Inspiratory muscle training
is effective to reduce postoperative pulmonary complications and length of hospital stay: a systematic review and meta-analysis.
Disabil Rehabil. 2018 04;40(8):864-882
Authors: Kendall F, Oliveira J, Peleteiro B, Pinho P, Bastos PT
PURPOSE: This study systematically review and meta-analyse the effectiveness of inspiratory muscle training
(IMT) to reduce postoperative pulmonary complications (PPC) and length of hospital stay (LOS), both in the preoperative and/or postoperative periods of cardiac, pulmonary, and abdominal surgical patients. Sensitive analysis was performed to examine which patients benefit more from IMT according to methodological features (quality of studies and sample size), patient's characteristics (pulmonary risk stratification, age, and body mass index), type of surgery, period of training, and training protocols (training doses and level of supervision).
METHODS: The literature search was made in the electronic databases PubMed®, EBSCO, Web of Science®, PEDro and Scopus®. Only randomized controlled trials were included. Data extraction, quality assessment and meta-analysis were performed.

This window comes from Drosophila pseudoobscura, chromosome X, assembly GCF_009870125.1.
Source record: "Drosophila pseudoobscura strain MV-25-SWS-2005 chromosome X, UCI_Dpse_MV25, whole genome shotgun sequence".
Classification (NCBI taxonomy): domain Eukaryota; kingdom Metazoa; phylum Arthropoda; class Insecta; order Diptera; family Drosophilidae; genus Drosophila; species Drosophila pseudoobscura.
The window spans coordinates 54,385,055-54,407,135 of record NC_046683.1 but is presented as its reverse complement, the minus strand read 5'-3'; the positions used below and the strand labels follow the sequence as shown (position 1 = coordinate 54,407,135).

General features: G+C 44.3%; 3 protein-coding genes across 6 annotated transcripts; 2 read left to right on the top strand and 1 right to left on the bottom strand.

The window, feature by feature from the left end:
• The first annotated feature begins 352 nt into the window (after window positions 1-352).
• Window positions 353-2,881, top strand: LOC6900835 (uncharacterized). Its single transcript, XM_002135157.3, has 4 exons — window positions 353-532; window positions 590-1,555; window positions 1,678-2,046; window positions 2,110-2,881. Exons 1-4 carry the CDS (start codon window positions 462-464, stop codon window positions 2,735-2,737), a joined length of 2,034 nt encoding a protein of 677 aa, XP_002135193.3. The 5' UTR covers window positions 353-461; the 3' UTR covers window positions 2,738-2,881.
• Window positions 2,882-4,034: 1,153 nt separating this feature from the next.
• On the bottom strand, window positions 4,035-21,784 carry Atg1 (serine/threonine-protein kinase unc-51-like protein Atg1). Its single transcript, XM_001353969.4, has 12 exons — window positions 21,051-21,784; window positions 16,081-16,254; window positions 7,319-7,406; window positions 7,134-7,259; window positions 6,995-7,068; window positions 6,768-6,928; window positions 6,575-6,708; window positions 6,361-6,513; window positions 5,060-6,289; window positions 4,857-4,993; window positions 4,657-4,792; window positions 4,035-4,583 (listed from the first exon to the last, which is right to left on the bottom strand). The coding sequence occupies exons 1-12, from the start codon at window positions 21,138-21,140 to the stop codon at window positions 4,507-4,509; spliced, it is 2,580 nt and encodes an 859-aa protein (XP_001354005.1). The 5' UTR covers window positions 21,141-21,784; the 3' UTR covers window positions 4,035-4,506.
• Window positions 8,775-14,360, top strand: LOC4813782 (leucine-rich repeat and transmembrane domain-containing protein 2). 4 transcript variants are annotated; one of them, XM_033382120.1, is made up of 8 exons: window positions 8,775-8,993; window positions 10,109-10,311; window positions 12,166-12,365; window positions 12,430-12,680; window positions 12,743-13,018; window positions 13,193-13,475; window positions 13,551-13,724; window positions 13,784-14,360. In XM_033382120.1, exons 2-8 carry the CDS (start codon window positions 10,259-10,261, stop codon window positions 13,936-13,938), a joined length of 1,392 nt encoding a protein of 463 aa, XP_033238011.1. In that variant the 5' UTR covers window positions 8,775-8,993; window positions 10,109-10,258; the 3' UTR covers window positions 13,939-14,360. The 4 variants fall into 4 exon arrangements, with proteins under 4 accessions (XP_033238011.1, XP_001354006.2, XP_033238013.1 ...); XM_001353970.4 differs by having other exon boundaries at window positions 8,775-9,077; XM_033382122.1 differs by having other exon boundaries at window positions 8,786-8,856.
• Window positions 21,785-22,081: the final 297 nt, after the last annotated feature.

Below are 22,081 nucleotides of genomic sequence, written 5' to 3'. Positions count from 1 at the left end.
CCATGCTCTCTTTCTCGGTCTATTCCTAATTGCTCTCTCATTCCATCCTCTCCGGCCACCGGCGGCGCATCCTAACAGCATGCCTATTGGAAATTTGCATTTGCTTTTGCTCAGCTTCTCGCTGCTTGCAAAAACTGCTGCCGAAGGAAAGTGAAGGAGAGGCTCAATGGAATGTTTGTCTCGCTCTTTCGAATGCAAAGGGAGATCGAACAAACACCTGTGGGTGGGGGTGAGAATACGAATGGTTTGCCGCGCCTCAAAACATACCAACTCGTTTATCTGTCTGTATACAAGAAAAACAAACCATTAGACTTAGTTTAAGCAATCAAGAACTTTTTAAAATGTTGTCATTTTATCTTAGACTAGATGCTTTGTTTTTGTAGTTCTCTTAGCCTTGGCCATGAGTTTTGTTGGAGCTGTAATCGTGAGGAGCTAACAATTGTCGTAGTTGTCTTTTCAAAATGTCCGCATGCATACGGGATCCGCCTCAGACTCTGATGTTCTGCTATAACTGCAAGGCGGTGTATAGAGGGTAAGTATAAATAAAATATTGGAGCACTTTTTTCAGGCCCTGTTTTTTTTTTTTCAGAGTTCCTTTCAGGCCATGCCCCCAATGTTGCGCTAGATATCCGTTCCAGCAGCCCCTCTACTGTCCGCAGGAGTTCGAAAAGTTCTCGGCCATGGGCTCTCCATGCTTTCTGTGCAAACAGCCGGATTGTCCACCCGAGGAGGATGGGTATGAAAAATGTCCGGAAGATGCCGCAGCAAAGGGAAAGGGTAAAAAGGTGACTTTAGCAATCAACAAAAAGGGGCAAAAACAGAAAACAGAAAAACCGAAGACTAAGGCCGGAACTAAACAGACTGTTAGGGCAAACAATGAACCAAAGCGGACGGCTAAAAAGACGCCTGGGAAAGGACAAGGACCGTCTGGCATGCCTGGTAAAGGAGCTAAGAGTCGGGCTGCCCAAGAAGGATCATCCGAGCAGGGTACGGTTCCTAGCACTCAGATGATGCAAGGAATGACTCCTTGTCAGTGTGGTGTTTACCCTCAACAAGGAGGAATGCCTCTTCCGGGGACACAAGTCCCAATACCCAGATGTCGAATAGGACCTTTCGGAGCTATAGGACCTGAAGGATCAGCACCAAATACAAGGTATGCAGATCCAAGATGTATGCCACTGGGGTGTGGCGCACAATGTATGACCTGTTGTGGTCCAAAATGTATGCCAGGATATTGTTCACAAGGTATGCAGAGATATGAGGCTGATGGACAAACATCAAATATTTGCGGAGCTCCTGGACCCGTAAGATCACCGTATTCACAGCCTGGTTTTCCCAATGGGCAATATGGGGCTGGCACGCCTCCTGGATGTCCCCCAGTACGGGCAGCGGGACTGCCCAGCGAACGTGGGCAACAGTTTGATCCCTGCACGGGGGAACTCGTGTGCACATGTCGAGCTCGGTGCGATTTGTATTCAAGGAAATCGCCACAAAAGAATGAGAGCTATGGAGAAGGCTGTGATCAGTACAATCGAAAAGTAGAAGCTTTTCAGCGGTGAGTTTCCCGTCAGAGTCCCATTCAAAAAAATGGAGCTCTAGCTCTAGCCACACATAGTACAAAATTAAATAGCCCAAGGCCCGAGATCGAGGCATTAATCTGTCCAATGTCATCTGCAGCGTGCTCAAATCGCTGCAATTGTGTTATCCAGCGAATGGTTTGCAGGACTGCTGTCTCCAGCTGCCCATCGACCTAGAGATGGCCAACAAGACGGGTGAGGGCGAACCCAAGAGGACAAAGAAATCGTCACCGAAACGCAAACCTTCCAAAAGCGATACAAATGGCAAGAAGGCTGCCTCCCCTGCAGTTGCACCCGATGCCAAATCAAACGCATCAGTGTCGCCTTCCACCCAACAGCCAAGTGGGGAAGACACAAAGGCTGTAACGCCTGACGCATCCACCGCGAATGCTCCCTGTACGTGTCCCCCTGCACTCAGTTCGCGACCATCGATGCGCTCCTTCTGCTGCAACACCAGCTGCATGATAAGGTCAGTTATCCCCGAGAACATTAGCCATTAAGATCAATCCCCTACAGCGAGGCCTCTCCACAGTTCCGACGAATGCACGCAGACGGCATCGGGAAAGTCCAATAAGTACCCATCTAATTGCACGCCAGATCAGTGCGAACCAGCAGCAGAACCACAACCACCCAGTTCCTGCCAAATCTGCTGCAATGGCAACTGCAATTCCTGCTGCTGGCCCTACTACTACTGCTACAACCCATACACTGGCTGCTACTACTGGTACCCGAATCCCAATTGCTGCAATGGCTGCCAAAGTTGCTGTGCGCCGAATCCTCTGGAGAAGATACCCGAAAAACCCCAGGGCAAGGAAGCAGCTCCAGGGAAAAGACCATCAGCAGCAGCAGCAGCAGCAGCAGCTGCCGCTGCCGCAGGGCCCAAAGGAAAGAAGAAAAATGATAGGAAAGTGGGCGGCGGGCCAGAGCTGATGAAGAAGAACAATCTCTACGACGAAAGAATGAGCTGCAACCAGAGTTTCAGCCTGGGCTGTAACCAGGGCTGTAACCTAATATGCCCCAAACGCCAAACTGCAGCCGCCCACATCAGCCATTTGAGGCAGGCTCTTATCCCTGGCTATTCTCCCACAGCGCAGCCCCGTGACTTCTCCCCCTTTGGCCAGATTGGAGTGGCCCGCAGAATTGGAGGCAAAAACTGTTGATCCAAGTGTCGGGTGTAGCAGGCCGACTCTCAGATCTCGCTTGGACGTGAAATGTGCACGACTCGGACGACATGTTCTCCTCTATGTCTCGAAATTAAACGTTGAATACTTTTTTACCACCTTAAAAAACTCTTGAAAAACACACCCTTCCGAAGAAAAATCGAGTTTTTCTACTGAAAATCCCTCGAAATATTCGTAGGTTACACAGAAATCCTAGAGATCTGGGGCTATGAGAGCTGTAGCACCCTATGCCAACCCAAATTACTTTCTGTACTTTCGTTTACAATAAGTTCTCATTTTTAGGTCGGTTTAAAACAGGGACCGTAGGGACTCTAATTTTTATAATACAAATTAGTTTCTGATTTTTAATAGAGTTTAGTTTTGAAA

RESULTS: We included 17 randomized controlled trials in the systematic review, of which, 12 were included for the PPC meta-analysis and 11 for the LOS meta-analysis. IMT significantly reduced the risk of PPC (Risk Ratio (RR) = 0.50, 95%CI: 0.39, 0.64, I2 = 0.0%), and a decrease in LOS (Mean Difference = -1.41, 95%CI: -2.07, -0.75, I2 = 0.0%).
CONCLUSION: IMT is effective to reduce PPC and LOS in patients undergoing surgery. Implications for Rehabilitation Physiotherapy
interventions with inspiratory muscle training (IMT) are effective to reduce postoperative pulmonary complications (PPC) and length of hospital stay (LOS) after major surgery, and should start preoperatively. Rehabilitation with IMT is beneficial at all ages and risk levels, but older and high-risk patients benefit more, as well as pulmonary surgery patients. IMT is more effective if it is supervised, and prescription target at least two-week period, sessions with more than 15 minutes, with imposed load increment, and adding other exercise
PMID: 28093920 [PubMed - indexed for MEDLINE]